There’s a special place in purgatory for people who back out of industry dinners. “Something came up”. Yes, of course it did. No doubt the realisation "I have to spend an evening with my colleagues”. You have a fictional “migraine” whilst the rest of us see a cheeful banqueting 10 regenerate into a sparse 7, because apparently Brian is also “stuck on a train” and Jenny is “looking after my sister… she’s just been dumped and I don’t want to leave her alone”. Stopping the sentence just before “with her Netflix subscription and the new series of House of Cards”.
Last week that hateful person was me. And uniquely in recorded history I REALLY did have a last-minute reason. An operation. The doctor rang the day before with a spare slot. I took it. At 7.30am on the day of the International Wine Challenge Awards he set about me with a general anaesthetic, a knife and no mercy. You don’t want to know the details – seriously, you don’t – but I wasn’t going to sit comfortably for a week. With a heavy heart and numb portion I let a couple of people know I couldn’t make it that night.
There was a moment’s silence. “No, seriously… you HAVE to come” they said. I thought maybe they’d not heard. A general anaesthetic. A significant slice. Bed rest for two days says the doctor. House arrest for a week.
“Yeah, yeah… we get that. But still, you HAVE to come”.
“Well… er…” There was a pause here. Then “Ed’s dropped out. He’s stuck on a train. We’d have two empty seats. It would look embarrassing at the table.”
And so it came to pass that I sat there, wishing I’d bought a ring-cushion and more co-cocodamol, for the three-hour awards ceremony. If you’ve not been, it’s a fun evening. If a long one. There are awards before dinner. And more awards after. Cheery wine merchants ascend the stage for Best List and whatnot. Happy wine and sake producers step up for a range of assorted trophies. You want to know how happy? See this guy
That's Kuji Kosuke, showing how it feels to be winner of Champion Sake with his Nanbu Bijin Tokubetsu Junmai 2017. I love him.
Between courses we chatted and I shifted position delicately. We’ve just finished filming series two of The Wine Show, and the inter-course gossip was high quality. There was an anecdote about a Hollywood actor that still makes me wince, along with recollections of six months travelling around the world drinking wine in glamorous places with funny people. As the evening drew to a close, I was in the middle of a particularly involving tale when I vaguely heard the hosts talking about someone “discovered by the producers of The Wine Show in a film of him sitting in a bath of wine.” I wondered if it was something a bit like this.
I can’t imagine there are many more videos like this out there. Turns out there aren’t.
With that I went from over forty years of being “a bit of a personality” to “IWC Personality of the Year”. For many years at school, end of term reports were variations on “Joe is quite a personality. But perhaps talks too much and lacks application when it comes his studies”. This remains true. But now I’ve managed to win an award for it. I think my former teachers and I can call this one “a draw”.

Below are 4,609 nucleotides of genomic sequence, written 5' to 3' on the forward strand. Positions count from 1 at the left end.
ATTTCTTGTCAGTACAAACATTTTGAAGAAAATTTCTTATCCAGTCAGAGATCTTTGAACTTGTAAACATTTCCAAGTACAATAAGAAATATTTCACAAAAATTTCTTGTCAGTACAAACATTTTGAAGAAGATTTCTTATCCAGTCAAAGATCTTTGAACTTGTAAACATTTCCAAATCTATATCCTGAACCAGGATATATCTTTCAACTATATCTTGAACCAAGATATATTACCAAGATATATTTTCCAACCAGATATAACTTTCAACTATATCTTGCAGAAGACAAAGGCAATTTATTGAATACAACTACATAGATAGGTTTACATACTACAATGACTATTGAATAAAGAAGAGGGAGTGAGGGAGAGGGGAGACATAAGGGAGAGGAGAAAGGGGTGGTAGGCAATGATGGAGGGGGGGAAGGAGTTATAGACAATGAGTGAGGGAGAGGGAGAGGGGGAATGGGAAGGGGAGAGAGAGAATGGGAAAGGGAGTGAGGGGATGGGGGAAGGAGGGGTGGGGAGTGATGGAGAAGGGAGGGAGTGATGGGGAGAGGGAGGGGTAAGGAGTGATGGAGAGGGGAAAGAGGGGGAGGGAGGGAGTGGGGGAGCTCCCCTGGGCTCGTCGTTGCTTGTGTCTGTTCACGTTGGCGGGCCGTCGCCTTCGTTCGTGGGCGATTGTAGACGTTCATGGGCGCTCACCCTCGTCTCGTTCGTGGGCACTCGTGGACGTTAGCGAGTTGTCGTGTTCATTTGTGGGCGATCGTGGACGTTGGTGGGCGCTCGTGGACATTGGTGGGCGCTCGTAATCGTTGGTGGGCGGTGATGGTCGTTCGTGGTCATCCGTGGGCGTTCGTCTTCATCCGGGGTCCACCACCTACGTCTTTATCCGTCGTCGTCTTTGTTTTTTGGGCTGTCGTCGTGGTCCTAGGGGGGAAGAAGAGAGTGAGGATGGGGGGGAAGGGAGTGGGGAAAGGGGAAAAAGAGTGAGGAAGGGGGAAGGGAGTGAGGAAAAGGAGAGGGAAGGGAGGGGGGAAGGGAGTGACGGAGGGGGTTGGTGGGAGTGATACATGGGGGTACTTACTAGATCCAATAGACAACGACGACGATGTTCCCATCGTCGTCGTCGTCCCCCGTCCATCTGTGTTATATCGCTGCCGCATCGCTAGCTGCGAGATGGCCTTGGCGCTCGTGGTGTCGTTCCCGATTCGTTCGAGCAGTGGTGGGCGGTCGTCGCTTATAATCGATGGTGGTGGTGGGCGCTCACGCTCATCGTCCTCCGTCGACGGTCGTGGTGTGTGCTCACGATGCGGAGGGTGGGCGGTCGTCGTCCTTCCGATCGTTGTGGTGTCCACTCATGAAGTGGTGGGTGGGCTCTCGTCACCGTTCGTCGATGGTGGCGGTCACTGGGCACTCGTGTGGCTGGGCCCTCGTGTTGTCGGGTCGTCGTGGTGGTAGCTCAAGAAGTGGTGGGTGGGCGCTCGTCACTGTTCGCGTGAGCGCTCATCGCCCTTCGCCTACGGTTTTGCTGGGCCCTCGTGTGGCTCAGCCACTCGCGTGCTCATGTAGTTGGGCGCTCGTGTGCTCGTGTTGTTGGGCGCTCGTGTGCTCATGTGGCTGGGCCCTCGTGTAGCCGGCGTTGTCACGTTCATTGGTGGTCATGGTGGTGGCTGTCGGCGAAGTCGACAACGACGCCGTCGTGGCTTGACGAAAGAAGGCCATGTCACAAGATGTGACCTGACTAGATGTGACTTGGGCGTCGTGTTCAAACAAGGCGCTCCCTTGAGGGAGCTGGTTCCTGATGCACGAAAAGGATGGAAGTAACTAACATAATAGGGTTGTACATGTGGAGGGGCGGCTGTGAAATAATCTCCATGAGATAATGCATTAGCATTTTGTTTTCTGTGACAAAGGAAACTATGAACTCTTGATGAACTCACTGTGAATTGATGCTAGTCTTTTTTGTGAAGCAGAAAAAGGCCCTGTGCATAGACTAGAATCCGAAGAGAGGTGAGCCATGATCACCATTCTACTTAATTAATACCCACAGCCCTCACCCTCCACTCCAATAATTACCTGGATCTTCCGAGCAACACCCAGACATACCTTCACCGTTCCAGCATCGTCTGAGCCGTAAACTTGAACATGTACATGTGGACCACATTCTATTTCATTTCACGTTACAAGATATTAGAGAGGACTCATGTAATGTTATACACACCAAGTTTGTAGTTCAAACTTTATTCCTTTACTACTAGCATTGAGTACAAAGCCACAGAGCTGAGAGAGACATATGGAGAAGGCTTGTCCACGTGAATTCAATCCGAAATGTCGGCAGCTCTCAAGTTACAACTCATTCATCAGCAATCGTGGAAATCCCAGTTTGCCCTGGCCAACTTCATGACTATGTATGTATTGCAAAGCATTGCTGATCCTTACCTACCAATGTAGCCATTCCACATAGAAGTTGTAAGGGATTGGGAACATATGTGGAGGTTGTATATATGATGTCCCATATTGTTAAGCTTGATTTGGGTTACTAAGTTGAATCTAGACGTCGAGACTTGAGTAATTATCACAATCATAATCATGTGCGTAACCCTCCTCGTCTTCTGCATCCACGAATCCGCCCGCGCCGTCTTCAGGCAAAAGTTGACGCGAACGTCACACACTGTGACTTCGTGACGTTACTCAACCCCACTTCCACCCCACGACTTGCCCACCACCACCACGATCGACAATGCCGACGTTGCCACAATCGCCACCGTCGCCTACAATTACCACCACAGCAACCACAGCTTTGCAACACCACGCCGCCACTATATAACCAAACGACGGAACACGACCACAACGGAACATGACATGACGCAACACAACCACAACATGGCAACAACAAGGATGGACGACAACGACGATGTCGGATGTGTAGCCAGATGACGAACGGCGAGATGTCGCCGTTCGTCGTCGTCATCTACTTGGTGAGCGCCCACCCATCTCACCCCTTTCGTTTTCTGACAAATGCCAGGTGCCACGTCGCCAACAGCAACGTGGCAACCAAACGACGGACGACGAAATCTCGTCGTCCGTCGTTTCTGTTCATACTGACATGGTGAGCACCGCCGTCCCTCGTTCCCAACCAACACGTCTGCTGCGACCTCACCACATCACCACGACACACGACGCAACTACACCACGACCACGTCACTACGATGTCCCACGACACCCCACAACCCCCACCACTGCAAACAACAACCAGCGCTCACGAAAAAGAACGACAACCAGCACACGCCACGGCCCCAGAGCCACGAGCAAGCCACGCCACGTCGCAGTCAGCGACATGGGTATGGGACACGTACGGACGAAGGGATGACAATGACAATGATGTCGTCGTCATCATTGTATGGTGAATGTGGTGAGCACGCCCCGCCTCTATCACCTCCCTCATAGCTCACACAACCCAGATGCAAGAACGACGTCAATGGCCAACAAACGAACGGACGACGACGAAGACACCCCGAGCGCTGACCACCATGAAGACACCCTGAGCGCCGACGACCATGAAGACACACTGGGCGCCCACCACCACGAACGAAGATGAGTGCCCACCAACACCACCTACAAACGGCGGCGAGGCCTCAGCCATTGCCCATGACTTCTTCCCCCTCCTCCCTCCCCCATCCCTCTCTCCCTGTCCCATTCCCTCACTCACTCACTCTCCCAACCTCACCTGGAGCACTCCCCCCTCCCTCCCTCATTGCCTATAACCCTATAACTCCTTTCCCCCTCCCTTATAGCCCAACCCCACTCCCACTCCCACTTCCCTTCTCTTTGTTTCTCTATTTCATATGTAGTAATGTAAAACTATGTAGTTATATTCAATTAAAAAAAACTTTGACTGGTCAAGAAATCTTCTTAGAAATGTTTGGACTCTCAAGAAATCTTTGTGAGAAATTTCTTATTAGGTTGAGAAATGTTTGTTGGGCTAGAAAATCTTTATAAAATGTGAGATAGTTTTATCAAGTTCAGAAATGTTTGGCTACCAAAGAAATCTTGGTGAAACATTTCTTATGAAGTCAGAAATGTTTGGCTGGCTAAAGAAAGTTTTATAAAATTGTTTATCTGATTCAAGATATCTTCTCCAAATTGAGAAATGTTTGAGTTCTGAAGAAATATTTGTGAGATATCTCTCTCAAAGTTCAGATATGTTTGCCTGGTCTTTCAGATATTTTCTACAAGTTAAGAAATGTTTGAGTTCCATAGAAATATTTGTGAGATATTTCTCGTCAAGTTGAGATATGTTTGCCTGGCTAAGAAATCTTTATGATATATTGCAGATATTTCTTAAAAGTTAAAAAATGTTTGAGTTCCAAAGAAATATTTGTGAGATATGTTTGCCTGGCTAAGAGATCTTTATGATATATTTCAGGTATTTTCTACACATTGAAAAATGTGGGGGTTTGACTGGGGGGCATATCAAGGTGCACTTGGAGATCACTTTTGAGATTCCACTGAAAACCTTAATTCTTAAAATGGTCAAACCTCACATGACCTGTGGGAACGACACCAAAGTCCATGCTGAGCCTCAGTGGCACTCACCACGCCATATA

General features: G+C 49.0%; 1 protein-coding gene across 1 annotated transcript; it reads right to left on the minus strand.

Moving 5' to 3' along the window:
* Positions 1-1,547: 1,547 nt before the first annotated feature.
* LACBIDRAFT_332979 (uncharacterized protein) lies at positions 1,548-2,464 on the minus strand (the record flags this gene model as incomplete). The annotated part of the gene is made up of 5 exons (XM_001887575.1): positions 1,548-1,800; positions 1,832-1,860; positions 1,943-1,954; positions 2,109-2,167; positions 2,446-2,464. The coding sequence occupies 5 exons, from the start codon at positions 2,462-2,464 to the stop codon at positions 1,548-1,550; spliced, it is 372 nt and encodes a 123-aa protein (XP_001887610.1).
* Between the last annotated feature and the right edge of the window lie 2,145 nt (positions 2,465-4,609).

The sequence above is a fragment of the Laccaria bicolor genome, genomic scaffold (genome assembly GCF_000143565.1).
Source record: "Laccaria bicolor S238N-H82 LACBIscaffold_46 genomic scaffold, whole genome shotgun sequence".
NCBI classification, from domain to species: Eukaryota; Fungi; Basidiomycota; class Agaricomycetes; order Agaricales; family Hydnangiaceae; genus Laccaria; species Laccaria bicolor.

Cleverly, the organisers of the IWC ask the winner to give a short acceptance speech. In the US this would be banned as a form of Cruel and Unusual Punishment. For both the winner and the audience. The winner has ten seconds to think of something that will be recorded, broadcast and forever appended to the moment they won a prize as one of the foremost communicators in the world of wine. The audience has around a minute of listening to someone talk to them without the aid of a script, edits, re-records, preparation or sobriety. And indeed high on adrenaline, panic and the parting, whispered words at the table “you’d better thank us or you’re fired…”. To know what that looks like – it’s here.
Actually, if I’d had a month to prepare, I don’t think I’d say any different. A career in wine, newspapers, radio and now television, has found an unlikely home for a very particular set of skills. Skills singularly useless elsewhere.
Most importantly, what did we drink? At the awards there are lots of the award-winning wines floating around. But we chose a few from our friends at Berry Bros & Rudd. All come with hearty recommendations, although a quick look at the web site suggests we may have bought the last of a couple of them. They really were very good and I found they made a particularly dreamy match with the co-cocodamol.
2014 Zeltinger Sonnenuhr Kabinett, Selbach-Oster, Mosel (£16.95) is pure and clear as petrichor, only sweeter and fruitier. There’s a vibrant, wide-eyed feel to this; magical with spiced flavours and summer salads. 2016 Miraval Rosé, Famille Perrin, Côtes de Provence (£19.95) should becelebrated for its delicate, wild strawberry fruit, the herbal aromas that persist on the palate and savoury spice on the finish that makes it so good with food. It will forever be known – however – as the estate Bradgelina bought. Although if that introduces more people to the charms of Provence Rose, then that’s no bad thing. 2014 GRUS de Alcohuaz is from the highest vineyard in Chile, 2,200m up in the desert Elqui Valley. There were just 8000 bottles of this intense, wild, deeply fruity blend of Syrah, Malbec, Petit Syrah and Grenache. It blends the rich cake-like fruit of a sun-baked vineyard with the precision and focus of a vineyard on the limits of viable production. Probably because it comes from a vineyard that’s both. There doesn't seem to be any of the inaugural 2014 vintage left, but look out for future releases. Finally we had 2010 Sagrantino di Montefalco, Passito, Fattoria di Antano, Umbria. This was concentrated and heady, gently sweet but like a wild fruit, not a sticky. Magical with chocolate, even better with cheese. We drank the last of it I think, unless there's some in the new Berry Bros and Rudd Pall Mall shop.